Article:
The list of qualities that make up a great CEO is no doubt a long one, but an increasingly important attribute is international work experience. The reality is that large corporations rarely operate exclusively within a domestic market. Unfortunately, such global experience is something many Canadian company CEOs lack.
Only 37% of CEOs at Canada’s largest 100 corporations have spent at least one year working in another country, according to a survey by global headhunting firm Russell Reynolds Associates. Shawn Cooper, the company’s country manager for Canada, says he was concerned by the result, even though it’s nearly 50% higher than in 1987. “That’s a significant improvement, but is it enough?” he says. “Before we pat ourselves on the back too much, we have to make sure we haven’t been complacent.”
The study didn’t compare Canada to other regions, but, based on anecdotal evidence, Russell Reynolds believes the percentage of American CEOs with international work experience is roughly the same as their Canadian counterparts. But U.S. companies can grow quite large just by servicing the domestic market, something Canadian companies can’t do. Instead, Canada should compare itself to Australia. Many of that country’s largest corporations reached a saturation point domestically about 15 years ago and had to look abroad to continue growing, but many of their executives lacked the necessary experience. Some companies sought out local talent with international experience, while others, such as the country’s four largest banks, recruited foreigners. Today, Russell Reynolds estimates roughly 50% of Australian CEOs have global experience.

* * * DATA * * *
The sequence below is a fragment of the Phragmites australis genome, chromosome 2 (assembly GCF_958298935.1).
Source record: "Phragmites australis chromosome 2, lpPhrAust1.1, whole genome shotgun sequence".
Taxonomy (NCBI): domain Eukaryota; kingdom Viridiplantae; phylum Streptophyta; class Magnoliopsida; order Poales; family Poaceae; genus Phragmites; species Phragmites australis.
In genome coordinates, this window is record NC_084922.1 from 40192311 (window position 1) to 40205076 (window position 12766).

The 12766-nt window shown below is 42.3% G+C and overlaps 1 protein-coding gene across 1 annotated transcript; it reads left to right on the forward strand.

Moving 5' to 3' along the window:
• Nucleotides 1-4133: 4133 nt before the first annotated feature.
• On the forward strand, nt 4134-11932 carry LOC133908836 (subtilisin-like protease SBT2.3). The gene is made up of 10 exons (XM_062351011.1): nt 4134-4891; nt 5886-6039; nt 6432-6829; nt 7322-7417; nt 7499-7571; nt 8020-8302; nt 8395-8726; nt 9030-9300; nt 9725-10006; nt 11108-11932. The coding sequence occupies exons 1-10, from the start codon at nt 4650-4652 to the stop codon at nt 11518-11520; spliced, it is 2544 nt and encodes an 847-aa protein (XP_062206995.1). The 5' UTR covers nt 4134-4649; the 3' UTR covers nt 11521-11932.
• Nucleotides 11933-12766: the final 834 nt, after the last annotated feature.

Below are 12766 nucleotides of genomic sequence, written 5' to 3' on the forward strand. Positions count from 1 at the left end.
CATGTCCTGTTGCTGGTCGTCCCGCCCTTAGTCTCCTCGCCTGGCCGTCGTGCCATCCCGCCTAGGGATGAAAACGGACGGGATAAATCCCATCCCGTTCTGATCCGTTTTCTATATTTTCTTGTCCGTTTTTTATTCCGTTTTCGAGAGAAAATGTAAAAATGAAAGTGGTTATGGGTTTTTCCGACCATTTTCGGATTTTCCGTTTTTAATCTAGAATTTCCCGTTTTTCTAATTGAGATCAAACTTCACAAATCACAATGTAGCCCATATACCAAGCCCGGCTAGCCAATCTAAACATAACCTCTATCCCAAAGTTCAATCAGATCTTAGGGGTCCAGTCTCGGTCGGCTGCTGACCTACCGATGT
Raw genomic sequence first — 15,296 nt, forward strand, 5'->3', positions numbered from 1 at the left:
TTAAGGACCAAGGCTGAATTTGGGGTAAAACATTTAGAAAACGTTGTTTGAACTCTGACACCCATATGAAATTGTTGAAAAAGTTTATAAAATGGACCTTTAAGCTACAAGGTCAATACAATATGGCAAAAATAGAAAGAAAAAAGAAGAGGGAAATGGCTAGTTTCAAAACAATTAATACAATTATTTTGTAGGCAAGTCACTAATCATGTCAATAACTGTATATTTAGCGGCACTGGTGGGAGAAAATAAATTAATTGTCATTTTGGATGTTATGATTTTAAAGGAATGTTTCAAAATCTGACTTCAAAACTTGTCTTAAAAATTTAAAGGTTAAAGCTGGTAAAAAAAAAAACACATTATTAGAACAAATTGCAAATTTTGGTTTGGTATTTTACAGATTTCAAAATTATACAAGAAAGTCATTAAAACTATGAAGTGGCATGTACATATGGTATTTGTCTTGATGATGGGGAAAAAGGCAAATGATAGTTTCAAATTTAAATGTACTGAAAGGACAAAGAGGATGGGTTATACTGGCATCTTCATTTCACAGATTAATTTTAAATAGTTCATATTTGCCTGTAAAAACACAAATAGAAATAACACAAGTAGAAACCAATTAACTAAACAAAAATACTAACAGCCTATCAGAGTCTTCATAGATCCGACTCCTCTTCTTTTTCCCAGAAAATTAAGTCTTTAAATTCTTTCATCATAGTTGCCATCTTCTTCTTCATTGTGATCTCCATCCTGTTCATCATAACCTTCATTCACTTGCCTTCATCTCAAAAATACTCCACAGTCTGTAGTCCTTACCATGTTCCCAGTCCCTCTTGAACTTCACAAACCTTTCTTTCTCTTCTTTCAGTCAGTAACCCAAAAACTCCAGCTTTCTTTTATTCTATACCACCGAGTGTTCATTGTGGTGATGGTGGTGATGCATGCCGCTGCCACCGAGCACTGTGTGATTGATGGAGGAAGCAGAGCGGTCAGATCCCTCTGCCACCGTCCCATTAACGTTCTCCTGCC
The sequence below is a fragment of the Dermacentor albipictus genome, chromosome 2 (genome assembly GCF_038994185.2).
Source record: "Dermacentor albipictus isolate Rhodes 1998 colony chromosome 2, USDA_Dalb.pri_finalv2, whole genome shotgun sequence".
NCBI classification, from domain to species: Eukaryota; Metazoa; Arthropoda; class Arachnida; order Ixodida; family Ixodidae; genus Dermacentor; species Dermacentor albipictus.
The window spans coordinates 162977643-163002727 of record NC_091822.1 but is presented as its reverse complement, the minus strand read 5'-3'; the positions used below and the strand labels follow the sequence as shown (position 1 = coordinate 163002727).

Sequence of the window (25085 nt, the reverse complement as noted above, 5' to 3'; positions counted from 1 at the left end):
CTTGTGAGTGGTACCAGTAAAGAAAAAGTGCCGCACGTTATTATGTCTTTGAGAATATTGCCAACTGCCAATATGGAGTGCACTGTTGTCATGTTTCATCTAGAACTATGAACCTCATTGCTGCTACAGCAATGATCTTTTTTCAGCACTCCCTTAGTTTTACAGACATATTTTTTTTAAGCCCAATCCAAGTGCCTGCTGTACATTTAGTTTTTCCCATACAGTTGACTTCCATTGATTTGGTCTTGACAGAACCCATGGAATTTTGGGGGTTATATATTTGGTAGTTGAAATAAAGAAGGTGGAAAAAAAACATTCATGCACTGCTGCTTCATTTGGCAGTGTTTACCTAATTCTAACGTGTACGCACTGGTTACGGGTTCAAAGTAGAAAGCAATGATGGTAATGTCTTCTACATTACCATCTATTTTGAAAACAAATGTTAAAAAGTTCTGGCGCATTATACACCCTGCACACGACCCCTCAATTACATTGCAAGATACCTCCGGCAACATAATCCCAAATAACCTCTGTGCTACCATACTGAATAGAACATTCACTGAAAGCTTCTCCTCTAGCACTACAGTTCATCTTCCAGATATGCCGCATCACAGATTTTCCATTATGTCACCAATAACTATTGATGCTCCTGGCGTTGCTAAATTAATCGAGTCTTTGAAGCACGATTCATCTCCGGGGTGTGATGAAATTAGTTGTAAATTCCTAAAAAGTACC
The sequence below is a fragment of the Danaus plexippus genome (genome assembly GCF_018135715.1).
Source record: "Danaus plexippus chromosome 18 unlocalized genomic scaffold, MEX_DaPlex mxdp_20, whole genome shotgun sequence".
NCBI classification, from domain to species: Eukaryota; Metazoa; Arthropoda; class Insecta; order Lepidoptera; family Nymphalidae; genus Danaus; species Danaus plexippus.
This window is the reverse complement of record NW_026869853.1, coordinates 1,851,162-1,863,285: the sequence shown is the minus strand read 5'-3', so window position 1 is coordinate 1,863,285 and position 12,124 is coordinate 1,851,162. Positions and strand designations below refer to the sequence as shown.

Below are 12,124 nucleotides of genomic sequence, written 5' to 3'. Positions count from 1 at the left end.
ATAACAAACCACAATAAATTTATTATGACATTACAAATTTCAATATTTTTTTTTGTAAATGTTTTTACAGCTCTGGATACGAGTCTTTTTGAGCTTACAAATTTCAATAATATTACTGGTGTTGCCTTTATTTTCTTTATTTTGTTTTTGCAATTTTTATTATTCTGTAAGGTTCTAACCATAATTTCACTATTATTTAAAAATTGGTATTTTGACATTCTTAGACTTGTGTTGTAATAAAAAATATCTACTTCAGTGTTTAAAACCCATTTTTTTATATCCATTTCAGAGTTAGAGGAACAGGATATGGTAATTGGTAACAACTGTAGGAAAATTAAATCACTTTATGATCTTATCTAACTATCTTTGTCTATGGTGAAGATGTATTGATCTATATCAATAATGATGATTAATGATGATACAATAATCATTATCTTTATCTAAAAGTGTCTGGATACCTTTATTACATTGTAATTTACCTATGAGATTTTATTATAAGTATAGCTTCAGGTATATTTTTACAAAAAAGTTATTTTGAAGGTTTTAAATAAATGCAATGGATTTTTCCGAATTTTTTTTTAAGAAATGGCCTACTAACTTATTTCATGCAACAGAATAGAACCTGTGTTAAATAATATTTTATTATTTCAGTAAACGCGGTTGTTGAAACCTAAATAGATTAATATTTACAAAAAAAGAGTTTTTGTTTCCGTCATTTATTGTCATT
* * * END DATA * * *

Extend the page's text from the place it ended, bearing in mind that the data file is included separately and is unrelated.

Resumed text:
The challenge Australian corporations faced to grow a decade ago is very similar to the one facing Canadians now. That means anyone angling for an executive position in the future will probably need to have worked in a foreign country. “It will be the price of entry for advancement at many organizations, certainly for this generation,” Cooper says.
Companies that currently have international operations should start grooming future leaders by posting them to foreign positions. “This isn’t just about recruiting someone,” Cooper says. “Ideally, you want to take people who are well infused with your corporate culture and send them abroad.”
The good news is that Canadian corporations appear to be getting the message. The level of international work experience among CEOs has increased during the past 20 years, and execs are spending longer periods of time abroad and venturing to more places than just the U.S. But while the level of global trekking is still increasing, the Russell Reynolds study found the rate has actually slowed over the past 10 years — not exactly a positive trend. “If Australia is any guide,” Cooper says, “we have to move now so we don’t have to risk playing catch-up later.”